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Historical wildfire impacts on ponderosa pine tree overstories: An Arizona case studyAuthor(s): Peter F. Ffolliott; Cody L. Stropki; Daniel G. Neary
Source: Res. Pap. RMRS-RP-75. Fort Collins, CO: U.S. Department of Agriculture, Forest Service, Rocky Mountain Research Station. 20 p.
Publication Series: Research Paper (RP)
Station: Rocky Mountain Research Station
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DescriptionThe Rodeo-Chediski Wildfire--the largest in Arizona's history--damaged or destroyed ecosystem resources and disrupted ecosystem functioning in a largely mosaic pattern throughout the ponderosa pine (Pinus ponderosa) forests exposed to the burn. Impacts of this wildfire on tree overstories were studied for 5 years (2002 to 2007) on two watersheds in the area burned. One watershed was burned by a high severity (stand-replacing) fire, while the other watershed was burned by a low severity (stand-modifying) fire. In this paper, we focus on the effects of the wildfire on stand structures, post-fire mortality of fire-damaged trees, and stocking of tree reproduction. We also present a fire severity classification system based on the fire-damaged tree crowns and a retrospective description of fire behavior on the two burned watersheds.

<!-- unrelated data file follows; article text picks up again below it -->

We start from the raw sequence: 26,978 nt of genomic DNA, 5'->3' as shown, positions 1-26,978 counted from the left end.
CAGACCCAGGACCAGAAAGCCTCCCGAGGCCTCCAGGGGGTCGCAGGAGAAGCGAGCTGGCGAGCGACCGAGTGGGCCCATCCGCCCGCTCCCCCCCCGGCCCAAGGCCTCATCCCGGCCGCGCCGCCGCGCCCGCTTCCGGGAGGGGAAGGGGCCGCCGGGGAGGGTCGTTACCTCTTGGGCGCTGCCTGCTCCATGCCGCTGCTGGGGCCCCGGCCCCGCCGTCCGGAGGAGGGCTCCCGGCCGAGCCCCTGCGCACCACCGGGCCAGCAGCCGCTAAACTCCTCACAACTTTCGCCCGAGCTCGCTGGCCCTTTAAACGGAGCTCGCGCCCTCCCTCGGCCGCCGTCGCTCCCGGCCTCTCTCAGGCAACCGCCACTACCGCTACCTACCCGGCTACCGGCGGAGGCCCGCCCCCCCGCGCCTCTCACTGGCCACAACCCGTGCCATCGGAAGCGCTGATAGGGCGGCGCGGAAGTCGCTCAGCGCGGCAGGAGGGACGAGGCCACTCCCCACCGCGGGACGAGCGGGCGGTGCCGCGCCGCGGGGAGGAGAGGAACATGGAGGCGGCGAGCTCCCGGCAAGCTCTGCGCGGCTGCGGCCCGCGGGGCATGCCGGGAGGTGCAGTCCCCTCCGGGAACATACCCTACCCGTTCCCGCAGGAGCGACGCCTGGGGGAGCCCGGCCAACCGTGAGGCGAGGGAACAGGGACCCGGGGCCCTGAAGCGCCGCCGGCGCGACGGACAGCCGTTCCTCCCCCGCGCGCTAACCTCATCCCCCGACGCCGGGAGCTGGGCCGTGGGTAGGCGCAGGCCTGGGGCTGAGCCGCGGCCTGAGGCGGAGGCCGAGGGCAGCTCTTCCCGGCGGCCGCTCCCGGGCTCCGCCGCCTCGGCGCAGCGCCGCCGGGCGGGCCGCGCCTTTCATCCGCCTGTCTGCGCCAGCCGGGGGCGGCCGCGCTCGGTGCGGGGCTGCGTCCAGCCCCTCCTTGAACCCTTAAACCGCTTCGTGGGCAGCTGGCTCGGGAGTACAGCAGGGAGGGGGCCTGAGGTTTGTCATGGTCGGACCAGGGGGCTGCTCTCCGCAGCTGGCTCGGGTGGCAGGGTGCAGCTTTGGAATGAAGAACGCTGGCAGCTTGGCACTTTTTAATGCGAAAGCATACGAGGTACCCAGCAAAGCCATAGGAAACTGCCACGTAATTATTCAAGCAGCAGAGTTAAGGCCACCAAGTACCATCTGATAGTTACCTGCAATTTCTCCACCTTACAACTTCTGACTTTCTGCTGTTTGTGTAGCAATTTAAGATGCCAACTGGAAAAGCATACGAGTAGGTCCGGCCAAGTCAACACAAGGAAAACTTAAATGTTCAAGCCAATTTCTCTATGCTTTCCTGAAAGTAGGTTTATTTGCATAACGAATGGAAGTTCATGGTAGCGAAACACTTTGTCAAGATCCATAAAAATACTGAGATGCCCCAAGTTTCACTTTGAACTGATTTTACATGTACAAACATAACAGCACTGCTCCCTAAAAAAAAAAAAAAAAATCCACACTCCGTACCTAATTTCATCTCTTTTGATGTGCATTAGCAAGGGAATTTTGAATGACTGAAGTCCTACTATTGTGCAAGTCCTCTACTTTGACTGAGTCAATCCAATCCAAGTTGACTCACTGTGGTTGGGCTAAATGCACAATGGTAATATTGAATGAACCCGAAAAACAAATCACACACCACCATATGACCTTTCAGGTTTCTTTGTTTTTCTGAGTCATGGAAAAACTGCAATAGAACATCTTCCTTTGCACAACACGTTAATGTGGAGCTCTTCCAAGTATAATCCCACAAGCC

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CitationFfolliott, Peter F.; Stropki, Cody L.; Neary, Daniel G. 2008. Historical wildfire impacts on ponderosa pine tree overstories: An Arizona case study. Res. Pap. RMRS-RP-75. Fort Collins, CO: U.S. Department of Agriculture, Forest Service, Rocky Mountain Research Station. 20 p.
Keywordsponderosa pine, Pinus ponderosa, overstories, stand structures, post-fire mortality, stocking, fire severity classification system, Rodeo-Chediski Wildfire
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